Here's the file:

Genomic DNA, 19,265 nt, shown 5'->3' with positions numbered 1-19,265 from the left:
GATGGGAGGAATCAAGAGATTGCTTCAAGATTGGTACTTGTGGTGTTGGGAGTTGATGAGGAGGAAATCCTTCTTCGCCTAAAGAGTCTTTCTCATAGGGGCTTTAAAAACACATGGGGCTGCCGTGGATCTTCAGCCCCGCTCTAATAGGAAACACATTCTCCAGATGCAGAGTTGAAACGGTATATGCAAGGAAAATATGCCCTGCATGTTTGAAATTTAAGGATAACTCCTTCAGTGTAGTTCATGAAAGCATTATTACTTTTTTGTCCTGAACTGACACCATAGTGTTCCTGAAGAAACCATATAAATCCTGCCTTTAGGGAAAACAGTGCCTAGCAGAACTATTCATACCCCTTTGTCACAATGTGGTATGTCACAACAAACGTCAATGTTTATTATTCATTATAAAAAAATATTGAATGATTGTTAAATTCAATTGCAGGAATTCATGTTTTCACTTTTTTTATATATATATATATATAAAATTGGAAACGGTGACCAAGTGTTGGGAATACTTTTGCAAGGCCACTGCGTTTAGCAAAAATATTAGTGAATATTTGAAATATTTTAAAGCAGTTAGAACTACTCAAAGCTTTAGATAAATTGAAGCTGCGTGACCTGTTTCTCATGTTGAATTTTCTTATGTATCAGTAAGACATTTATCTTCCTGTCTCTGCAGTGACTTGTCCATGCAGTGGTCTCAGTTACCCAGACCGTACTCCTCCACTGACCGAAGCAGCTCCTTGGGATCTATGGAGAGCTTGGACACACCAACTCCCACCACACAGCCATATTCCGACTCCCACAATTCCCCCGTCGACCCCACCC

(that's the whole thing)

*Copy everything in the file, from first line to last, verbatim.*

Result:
Genomic DNA, 19,265 nt, shown 5'->3' with positions numbered 1-19,265 from the left:
GATGGGAGGAATCAAGAGATTGCTTCAAGATTGGTACTTGTGGTGTTGGGAGTTGATGAGGAGGAAATCCTTCTTCGCCTAAAGAGTCTTTCTCATAGGGGCTTTAAAAACACATGGGGCTGCCGTGGATCTTCAGCCCCGCTCTAATAGGAAACACATTCTCCAGATGCAGAGTTGAAACGGTATATGCAAGGAAAATATGCCCTGCATGTTTGAAATTTAAGGATAACTCCTTCAGTGTAGTTCATGAAAGCATTATTACTTTTTTGTCCTGAACTGACACCATAGTGTTCCTGAAGAAACCATATAAATCCTGCCTTTAGGGAAAACAGTGCCTAGCAGAACTATTCATACCCCTTTGTCACAATGTGGTATGTCACAACAAACGTCAATGTTTATTATTCATTATAAAAAAATATTGAATGATTGTTAAATTCAATTGCAGGAATTCATGTTTTCACTTTTTTTATATATATATATATATAAAATTGGAAACGGTGACCAAGTGTTGGGAATACTTTTGCAAGGCCACTGCGTTTAGCAAAAATATTAGTGAATATTTGAAATATTTTAAAGCAGTTAGAACTACTCAAAGCTTTAGATAAATTGAAGCTGCGTGACCTGTTTCTCATGTTGAATTTTCTTATGTATCAGTAAGACATTTATCTTCCTGTCTCTGCAGTGACTTGTCCATGCAGTGGTCTCAGTTACCCAGACCGTACTCCTCCACTGACCGAAGCAGCTCCTTGGGATCTATGGAGAGCTTGGACACACCAACTCCCACCACACAGCCATATTCCGACTCCCACAATTCCCCCGTCGACCCCACCC